Serial Port Using Javascript In Selenium

There are many ways to access, interact and communicate with external USB devices using serial communication with Javascript. The main problem is that from the browser, due to security reasons, it is not possible to access the USB port directly t. What can JavaScript and Selenium JavaScriptExecutor do for us? First thing to know that the JavaScriptExecutor comes separately and also comes under the WebDriver but both do the same thing. With in the WebDriver, it is named as ExecuteScript. Below you will find the examples for both. You can use any of it.

Like bow ties, Javascript is cool. People love it so much that they're bringing it everywhere (server, desktop UI, etc). If you do Javascript development, you probably love it for its funkiness - even if your code is pretty crazy. But that's ok, because your code base is (hopefully) extensively tested.. But wouldn’t you love it if everything (tests included) were in Javascript? Ok, maybe your unit tests already are (more on this later), but what about the functional ones, too? Download setup.exe pes 2013. Well, good news awaits. Now you can write your tests in Javascript with the WD.js (pronounced wood) node library and run them across multiple browsers in parallel using Selenium. Read on to learn more about three different projects to help with this.

Parallel WD and Synchronous Parallel WD

One of the biggest pains of web development is the heterogeneity of the platforms on which your code will run. Even if things are getting better with more people following a standard, things are far from perfect, especially with the rise of mobile web. One of the roles of automation and testing is to make it easier to check that your code is behaving correctly in all browsers. Up until recently, you could share the test logic, but you still had to set up the different browser and you had no way to run in parallel. These two libraries, Parallel WD and Synchronous Parallel WD, are designed to take the pain away and address those problems. This is achieved by letting you write your test once, declare the browsers in which you want the test run, and then let the libraries run it in parallel - all while keeping it as close to the same vanilla browser code. This library comes in two flavors. One is a classical Javascript asynchronous callback-based library. The vanilla asynchronous test looks like this:

The parallelized version looks like this:

As you can see, the test logic is identical. The only difference is declaring the array of browsers. The synchronous flavor follows exactly the same principals, but is based on the wd-sync library, which lets you write your tests in a more classical, procedural way. Here is an example:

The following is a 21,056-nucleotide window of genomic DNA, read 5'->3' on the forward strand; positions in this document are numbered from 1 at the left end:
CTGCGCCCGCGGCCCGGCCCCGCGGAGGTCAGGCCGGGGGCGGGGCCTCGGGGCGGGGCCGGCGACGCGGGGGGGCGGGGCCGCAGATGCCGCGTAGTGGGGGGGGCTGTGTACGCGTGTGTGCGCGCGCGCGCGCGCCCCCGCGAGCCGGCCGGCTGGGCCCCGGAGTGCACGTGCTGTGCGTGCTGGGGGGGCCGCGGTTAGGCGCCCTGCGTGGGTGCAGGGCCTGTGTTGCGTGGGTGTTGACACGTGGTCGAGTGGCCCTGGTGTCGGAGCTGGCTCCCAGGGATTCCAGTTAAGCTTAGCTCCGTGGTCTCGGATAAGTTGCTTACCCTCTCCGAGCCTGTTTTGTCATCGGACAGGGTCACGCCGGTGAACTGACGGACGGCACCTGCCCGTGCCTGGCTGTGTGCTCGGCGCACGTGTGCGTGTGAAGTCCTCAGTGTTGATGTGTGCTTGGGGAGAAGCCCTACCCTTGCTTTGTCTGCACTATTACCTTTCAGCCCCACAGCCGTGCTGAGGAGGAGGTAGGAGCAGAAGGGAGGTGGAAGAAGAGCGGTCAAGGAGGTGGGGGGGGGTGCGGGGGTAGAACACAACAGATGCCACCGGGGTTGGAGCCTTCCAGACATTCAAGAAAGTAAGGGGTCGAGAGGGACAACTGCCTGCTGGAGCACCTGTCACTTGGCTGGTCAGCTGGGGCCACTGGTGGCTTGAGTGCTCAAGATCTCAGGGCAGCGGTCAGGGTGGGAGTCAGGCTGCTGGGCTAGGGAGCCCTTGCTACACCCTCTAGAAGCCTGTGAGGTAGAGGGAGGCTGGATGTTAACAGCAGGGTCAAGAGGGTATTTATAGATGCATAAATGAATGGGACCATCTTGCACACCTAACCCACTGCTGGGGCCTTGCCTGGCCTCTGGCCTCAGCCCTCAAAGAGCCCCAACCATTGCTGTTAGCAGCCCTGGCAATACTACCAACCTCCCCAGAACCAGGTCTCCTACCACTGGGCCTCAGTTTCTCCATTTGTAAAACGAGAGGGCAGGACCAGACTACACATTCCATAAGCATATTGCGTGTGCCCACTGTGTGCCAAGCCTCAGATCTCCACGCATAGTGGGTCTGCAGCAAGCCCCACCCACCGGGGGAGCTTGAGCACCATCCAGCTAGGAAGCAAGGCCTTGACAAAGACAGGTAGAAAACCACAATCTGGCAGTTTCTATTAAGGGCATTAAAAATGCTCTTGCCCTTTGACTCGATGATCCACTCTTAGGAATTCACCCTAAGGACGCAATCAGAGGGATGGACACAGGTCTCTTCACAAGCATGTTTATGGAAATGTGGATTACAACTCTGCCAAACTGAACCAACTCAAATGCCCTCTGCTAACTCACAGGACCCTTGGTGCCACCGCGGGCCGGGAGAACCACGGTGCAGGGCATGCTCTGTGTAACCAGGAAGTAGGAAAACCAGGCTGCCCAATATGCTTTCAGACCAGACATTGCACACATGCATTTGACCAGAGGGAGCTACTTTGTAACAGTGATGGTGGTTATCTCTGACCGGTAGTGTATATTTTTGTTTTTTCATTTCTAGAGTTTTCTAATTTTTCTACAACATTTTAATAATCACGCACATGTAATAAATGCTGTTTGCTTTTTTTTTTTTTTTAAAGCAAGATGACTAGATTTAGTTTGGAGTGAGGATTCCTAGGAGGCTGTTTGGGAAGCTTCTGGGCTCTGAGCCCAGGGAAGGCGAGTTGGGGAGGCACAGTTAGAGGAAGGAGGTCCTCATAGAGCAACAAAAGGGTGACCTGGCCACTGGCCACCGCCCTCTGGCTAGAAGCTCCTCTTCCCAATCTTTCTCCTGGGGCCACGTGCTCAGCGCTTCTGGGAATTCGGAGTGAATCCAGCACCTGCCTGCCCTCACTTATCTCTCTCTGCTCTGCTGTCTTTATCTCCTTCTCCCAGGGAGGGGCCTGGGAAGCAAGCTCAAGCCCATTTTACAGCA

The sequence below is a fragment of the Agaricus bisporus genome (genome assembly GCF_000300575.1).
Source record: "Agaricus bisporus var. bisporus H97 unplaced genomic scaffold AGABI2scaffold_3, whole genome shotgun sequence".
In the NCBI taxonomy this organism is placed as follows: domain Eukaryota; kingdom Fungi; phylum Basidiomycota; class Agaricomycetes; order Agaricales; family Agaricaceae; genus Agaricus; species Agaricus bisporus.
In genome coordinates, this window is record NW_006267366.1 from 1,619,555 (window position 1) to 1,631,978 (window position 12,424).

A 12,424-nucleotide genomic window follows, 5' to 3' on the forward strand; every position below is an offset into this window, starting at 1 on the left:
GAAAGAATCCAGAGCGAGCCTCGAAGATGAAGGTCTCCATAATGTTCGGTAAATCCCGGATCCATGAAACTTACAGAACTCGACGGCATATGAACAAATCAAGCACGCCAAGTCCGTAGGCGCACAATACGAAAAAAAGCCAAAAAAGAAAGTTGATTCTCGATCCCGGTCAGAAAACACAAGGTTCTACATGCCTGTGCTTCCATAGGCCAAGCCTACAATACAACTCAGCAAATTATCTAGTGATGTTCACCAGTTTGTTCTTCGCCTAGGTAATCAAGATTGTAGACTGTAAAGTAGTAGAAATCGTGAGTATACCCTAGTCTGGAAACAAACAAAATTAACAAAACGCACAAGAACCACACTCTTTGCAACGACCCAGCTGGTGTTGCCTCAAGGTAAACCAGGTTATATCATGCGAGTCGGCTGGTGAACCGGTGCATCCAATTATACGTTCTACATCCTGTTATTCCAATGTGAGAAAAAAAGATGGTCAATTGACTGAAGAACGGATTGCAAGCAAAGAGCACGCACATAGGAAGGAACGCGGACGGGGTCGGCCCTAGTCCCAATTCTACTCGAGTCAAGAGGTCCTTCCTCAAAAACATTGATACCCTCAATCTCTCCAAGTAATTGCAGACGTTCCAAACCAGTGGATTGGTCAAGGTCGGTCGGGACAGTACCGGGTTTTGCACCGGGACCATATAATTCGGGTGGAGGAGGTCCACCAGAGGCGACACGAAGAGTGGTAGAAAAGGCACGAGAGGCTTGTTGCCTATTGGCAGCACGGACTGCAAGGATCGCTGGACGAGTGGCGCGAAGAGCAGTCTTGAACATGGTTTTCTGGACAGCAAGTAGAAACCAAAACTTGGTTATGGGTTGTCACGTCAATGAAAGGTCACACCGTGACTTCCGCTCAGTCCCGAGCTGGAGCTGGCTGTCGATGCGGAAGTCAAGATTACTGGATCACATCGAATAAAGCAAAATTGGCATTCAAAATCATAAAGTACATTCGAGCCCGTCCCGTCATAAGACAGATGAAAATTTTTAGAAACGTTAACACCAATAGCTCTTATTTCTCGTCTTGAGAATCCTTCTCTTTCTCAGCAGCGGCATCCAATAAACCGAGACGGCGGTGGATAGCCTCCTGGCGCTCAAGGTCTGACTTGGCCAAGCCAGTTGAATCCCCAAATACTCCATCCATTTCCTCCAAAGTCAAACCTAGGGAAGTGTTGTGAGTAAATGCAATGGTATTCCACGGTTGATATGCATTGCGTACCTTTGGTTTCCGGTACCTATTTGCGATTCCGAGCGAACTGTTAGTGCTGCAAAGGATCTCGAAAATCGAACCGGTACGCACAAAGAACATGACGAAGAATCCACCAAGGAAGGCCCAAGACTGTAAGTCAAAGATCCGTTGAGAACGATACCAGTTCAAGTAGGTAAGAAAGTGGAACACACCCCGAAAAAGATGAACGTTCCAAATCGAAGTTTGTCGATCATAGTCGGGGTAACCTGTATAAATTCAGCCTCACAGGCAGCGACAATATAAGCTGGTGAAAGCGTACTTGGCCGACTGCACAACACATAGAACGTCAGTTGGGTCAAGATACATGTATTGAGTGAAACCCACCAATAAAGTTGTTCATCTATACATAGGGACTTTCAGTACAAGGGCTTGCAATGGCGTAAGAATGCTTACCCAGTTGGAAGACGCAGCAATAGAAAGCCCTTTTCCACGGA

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WD Unit

The last library I want to discuss is wd-unit. Earlier, I mentioned Javascript unit tests. There are a lot of great unit test frameworks out there, such as Jasmine, foounit and QUnit, to name a few. Since Selenium is for web browser automation, it's better suited for functional testing rather than unit testing. So what is this wd-unit and how can it help you? Selenium drives the web browsers that Javascript unit tests are run in, so it actually makes a lot of sense to pair them together. This is what wd-unit does - automate the running of your Javascript unit tests. Here's an example. Let's say you have a some foounit test cases. You could easily write a script that launches the browser aimed at the right page. But you still have two problems: how do you know when everything has finished and how do you get the results? This is where Selenium and wd-unit come in. They will run your tests and then output the results back to the console they were launched from. Additionally, using Selenium has some added benefits. You can run everything in the cloud with a service such as Sauce Labs across multiple browsers in parallel. This is what running the Jasmine example tests (remote) look like with Sauce:

This code, which runs on the Pivotal example page from the Sauce cloud, outputs the results to your console after running in parallel across Firefox and Chrome on Linux and Windows. You can run it across even more browsers in parallel by adding additional desired capabilities to the tests. To contribute to these projects, visit wd.js on Github. Happy testing!

I'm using Selenium Webdriver + Java to do automation tests and stuck with the problem of setting a value in span control. I have a drop-down with list of clients, the 1st client is selected by default - 'Harry', but I need to change the client to be other than default, e.g. I tried to search here and came with the following code: Webelement element = driver.findElement(By.xpath('//[email protected]= 'SelectedClientDirectorIDchosen '/a/span')); ((JavascriptExecutor)driver).executeScript('arguments0.innerText = 'Simon', element); It seems to be fine, the element is found, it's innerText property is changed to 'Simon' while script is being executed.

But as soon as I click 'save' button on the page, the record is saved with the 1st value - 'Harry'. I could not find the answer on why the new value is not saved. Html looks like. Harry Harry Simon Robin Brian Rupert Greg Appreciate any clue.

Changing innerText value might not bring expected result in your case. You can try to click on drop-down and select required option just like real user do: driver.findElement(By.xpath('xpathForDropDownButton')).click; driver.findElement(By.xpath('//litext='Simon')).click; You might also need to wait some time until required elements become clickable: WebDriverWait wait = new WebDriverWait(driver, 15); wait.until(ExpectedConditions.elementToBeClickable(By.xpath('xpathForDropDownButton'))).click; wait.until(ExpectedConditions.elementToBeClickable(By.xpath('//litext='Simon'))).click.